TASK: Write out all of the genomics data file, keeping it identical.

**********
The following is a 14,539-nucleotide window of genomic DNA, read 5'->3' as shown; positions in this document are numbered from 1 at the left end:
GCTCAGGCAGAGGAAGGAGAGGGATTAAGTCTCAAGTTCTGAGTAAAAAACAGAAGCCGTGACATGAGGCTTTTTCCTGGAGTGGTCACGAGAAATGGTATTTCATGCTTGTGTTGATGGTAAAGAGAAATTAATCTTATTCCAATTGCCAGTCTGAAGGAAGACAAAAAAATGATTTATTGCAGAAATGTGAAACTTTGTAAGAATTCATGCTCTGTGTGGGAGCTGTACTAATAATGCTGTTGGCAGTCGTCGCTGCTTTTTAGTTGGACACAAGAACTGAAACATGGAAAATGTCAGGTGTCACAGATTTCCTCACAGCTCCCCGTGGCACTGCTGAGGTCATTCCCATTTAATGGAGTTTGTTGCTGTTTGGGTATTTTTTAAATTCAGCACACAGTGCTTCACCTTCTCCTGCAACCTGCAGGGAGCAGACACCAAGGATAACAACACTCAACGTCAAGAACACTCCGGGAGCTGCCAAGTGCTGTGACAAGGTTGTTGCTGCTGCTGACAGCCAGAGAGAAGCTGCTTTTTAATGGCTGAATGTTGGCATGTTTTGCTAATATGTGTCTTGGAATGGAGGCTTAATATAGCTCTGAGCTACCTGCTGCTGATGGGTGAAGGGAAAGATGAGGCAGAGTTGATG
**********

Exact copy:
The following is a 14,539-nucleotide window of genomic DNA, read 5'->3' as shown; positions in this document are numbered from 1 at the left end:
GCTCAGGCAGAGGAAGGAGAGGGATTAAGTCTCAAGTTCTGAGTAAAAAACAGAAGCCGTGACATGAGGCTTTTTCCTGGAGTGGTCACGAGAAATGGTATTTCATGCTTGTGTTGATGGTAAAGAGAAATTAATCTTATTCCAATTGCCAGTCTGAAGGAAGACAAAAAAATGATTTATTGCAGAAATGTGAAACTTTGTAAGAATTCATGCTCTGTGTGGGAGCTGTACTAATAATGCTGTTGGCAGTCGTCGCTGCTTTTTAGTTGGACACAAGAACTGAAACATGGAAAATGTCAGGTGTCACAGATTTCCTCACAGCTCCCCGTGGCACTGCTGAGGTCATTCCCATTTAATGGAGTTTGTTGCTGTTTGGGTATTTTTTAAATTCAGCACACAGTGCTTCACCTTCTCCTGCAACCTGCAGGGAGCAGACACCAAGGATAACAACACTCAACGTCAAGAACACTCCGGGAGCTGCCAAGTGCTGTGACAAGGTTGTTGCTGCTGCTGACAGCCAGAGAGAAGCTGCTTTTTAATGGCTGAATGTTGGCATGTTTTGCTAATATGTGTCTTGGAATGGAGGCTTAATATAGCTCTGAGCTACCTGCTGCTGATGGGTGAAGGGAAAGATGAGGCAGAGTTGATG